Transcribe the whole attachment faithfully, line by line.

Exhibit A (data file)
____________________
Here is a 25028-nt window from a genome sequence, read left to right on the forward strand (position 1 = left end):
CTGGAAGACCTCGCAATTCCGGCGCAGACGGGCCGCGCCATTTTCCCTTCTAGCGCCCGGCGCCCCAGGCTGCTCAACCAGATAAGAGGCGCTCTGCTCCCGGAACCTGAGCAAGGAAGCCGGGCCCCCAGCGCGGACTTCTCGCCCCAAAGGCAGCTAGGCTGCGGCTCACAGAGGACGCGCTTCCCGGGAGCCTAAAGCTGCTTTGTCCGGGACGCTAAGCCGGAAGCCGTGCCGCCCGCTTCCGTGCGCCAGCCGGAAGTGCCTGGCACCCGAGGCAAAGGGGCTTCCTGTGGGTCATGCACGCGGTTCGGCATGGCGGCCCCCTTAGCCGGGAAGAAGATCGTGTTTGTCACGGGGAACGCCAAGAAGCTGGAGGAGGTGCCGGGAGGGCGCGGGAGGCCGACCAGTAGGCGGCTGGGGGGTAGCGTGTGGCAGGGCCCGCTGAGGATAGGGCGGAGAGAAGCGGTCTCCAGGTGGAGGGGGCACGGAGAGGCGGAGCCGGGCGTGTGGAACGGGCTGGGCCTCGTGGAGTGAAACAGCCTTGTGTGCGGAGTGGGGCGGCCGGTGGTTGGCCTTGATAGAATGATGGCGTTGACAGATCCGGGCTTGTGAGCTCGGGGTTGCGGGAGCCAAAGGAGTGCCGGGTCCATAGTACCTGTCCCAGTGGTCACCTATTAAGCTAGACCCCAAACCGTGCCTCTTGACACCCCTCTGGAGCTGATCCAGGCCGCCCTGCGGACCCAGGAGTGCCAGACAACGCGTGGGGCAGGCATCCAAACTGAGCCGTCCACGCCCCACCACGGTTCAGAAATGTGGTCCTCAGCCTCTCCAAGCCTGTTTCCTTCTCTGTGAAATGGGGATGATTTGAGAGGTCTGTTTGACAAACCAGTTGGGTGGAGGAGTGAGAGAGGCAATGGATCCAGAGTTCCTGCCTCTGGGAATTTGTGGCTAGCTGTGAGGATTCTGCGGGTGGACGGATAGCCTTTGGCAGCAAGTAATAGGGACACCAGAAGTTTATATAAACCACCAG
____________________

Here is a 25028-nt window from a genome sequence, read left to right on the forward strand (position 1 = left end):
CTGGAAGACCTCGCAATTCCGGCGCAGACGGGCCGCGCCATTTTCCCTTCTAGCGCCCGGCGCCCCAGGCTGCTCAACCAGATAAGAGGCGCTCTGCTCCCGGAACCTGAGCAAGGAAGCCGGGCCCCCAGCGCGGACTTCTCGCCCCAAAGGCAGCTAGGCTGCGGCTCACAGAGGACGCGCTTCCCGGGAGCCTAAAGCTGCTTTGTCCGGGACGCTAAGCCGGAAGCCGTGCCGCCCGCTTCCGTGCGCCAGCCGGAAGTGCCTGGCACCCGAGGCAAAGGGGCTTCCTGTGGGTCATGCACGCGGTTCGGCATGGCGGCCCCCTTAGCCGGGAAGAAGATCGTGTTTGTCACGGGGAACGCCAAGAAGCTGGAGGAGGTGCCGGGAGGGCGCGGGAGGCCGACCAGTAGGCGGCTGGGGGGTAGCGTGTGGCAGGGCCCGCTGAGGATAGGGCGGAGAGAAGCGGTCTCCAGGTGGAGGGGGCACGGAGAGGCGGAGCCGGGCGTGTGGAACGGGCTGGGCCTCGTGGAGTGAAACAGCCTTGTGTGCGGAGTGGGGCGGCCGGTGGTTGGCCTTGATAGAATGATGGCGTTGACAGATCCGGGCTTGTGAGCTCGGGGTTGCGGGAGCCAAAGGAGTGCCGGGTCCATAGTACCTGTCCCAGTGGTCACCTATTAAGCTAGACCCCAAACCGTGCCTCTTGACACCCCTCTGGAGCTGATCCAGGCCGCCCTGCGGACCCAGGAGTGCCAGACAACGCGTGGGGCAGGCATCCAAACTGAGCCGTCCACGCCCCACCACGGTTCAGAAATGTGGTCCTCAGCCTCTCCAAGCCTGTTTCCTTCTCTGTGAAATGGGGATGATTTGAGAGGTCTGTTTGACAAACCAGTTGGGTGGAGGAGTGAGAGAGGCAATGGATCCAGAGTTCCTGCCTCTGGGAATTTGTGGCTAGCTGTGAGGATTCTGCGGGTGGACGGATAGCCTTTGGCAGCAAGTAATAGGGACACCAGAAGTTTATATAAACCACCAG